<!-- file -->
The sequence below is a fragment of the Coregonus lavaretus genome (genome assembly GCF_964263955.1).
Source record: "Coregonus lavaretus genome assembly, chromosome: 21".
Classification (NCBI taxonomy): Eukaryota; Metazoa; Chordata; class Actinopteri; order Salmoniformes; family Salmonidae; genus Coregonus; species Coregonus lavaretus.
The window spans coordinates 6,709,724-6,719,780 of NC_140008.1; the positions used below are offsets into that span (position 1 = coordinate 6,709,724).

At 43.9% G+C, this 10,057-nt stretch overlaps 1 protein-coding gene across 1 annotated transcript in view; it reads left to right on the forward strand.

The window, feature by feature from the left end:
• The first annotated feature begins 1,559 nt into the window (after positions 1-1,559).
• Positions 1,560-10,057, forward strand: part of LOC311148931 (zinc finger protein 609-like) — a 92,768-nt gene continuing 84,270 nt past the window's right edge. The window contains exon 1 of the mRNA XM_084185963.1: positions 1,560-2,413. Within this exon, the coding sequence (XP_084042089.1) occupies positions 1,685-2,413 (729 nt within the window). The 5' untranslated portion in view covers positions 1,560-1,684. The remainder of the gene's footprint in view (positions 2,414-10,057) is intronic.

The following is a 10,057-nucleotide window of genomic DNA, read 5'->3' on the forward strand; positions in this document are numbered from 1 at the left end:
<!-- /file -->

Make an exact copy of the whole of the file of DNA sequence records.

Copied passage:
The sequence below is a fragment of the Coregonus lavaretus genome (genome assembly GCF_964263955.1).
Source record: "Coregonus lavaretus genome assembly, chromosome: 21".
Classification (NCBI taxonomy): Eukaryota; Metazoa; Chordata; class Actinopteri; order Salmoniformes; family Salmonidae; genus Coregonus; species Coregonus lavaretus.
The window spans coordinates 6,709,724-6,719,780 of NC_140008.1; the positions used below are offsets into that span (position 1 = coordinate 6,709,724).

At 43.9% G+C, this 10,057-nt stretch overlaps 1 protein-coding gene across 1 annotated transcript in view; it reads left to right on the forward strand.

The window, feature by feature from the left end:
• The first annotated feature begins 1,559 nt into the window (after positions 1-1,559).
• Positions 1,560-10,057, forward strand: part of LOC311148931 (zinc finger protein 609-like) — a 92,768-nt gene continuing 84,270 nt past the window's right edge. The window contains exon 1 of the mRNA XM_084185963.1: positions 1,560-2,413. Within this exon, the coding sequence (XP_084042089.1) occupies positions 1,685-2,413 (729 nt within the window). The 5' untranslated portion in view covers positions 1,560-1,684. The remainder of the gene's footprint in view (positions 2,414-10,057) is intronic.

The following is a 10,057-nucleotide window of genomic DNA, read 5'->3' on the forward strand; positions in this document are numbered from 1 at the left end: